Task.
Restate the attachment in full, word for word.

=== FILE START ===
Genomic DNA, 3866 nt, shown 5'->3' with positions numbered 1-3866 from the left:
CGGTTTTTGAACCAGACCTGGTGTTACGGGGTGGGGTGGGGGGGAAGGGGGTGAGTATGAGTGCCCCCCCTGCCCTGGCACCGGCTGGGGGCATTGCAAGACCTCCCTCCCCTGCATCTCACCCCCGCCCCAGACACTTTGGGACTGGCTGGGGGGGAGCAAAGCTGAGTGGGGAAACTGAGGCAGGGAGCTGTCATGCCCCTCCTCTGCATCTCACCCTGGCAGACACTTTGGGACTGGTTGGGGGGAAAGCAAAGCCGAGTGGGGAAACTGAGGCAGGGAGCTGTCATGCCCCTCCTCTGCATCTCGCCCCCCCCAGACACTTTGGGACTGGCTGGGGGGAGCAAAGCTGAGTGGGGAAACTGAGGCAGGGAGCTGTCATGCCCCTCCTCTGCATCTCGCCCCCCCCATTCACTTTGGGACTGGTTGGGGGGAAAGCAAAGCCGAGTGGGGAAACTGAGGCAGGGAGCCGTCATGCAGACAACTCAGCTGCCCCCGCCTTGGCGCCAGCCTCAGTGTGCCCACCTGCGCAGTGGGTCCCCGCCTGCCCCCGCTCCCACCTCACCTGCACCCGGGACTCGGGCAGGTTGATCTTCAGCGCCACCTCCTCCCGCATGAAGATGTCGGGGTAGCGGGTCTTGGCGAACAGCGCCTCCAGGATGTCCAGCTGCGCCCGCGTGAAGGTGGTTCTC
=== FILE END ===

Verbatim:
Genomic DNA, 3866 nt, shown 5'->3' with positions numbered 1-3866 from the left:
CGGTTTTTGAACCAGACCTGGTGTTACGGGGTGGGGTGGGGGGGAAGGGGGTGAGTATGAGTGCCCCCCCTGCCCTGGCACCGGCTGGGGGCATTGCAAGACCTCCCTCCCCTGCATCTCACCCCCGCCCCAGACACTTTGGGACTGGCTGGGGGGGAGCAAAGCTGAGTGGGGAAACTGAGGCAGGGAGCTGTCATGCCCCTCCTCTGCATCTCACCCTGGCAGACACTTTGGGACTGGTTGGGGGGAAAGCAAAGCCGAGTGGGGAAACTGAGGCAGGGAGCTGTCATGCCCCTCCTCTGCATCTCGCCCCCCCCAGACACTTTGGGACTGGCTGGGGGGAGCAAAGCTGAGTGGGGAAACTGAGGCAGGGAGCTGTCATGCCCCTCCTCTGCATCTCGCCCCCCCCATTCACTTTGGGACTGGTTGGGGGGAAAGCAAAGCCGAGTGGGGAAACTGAGGCAGGGAGCCGTCATGCAGACAACTCAGCTGCCCCCGCCTTGGCGCCAGCCTCAGTGTGCCCACCTGCGCAGTGGGTCCCCGCCTGCCCCCGCTCCCACCTCACCTGCACCCGGGACTCGGGCAGGTTGATCTTCAGCGCCACCTCCTCCCGCATGAAGATGTCGGGGTAGCGGGTCTTGGCGAACAGCGCCTCCAGGATGTCCAGCTGCGCCCGCGTGAAGGTGGTTCTC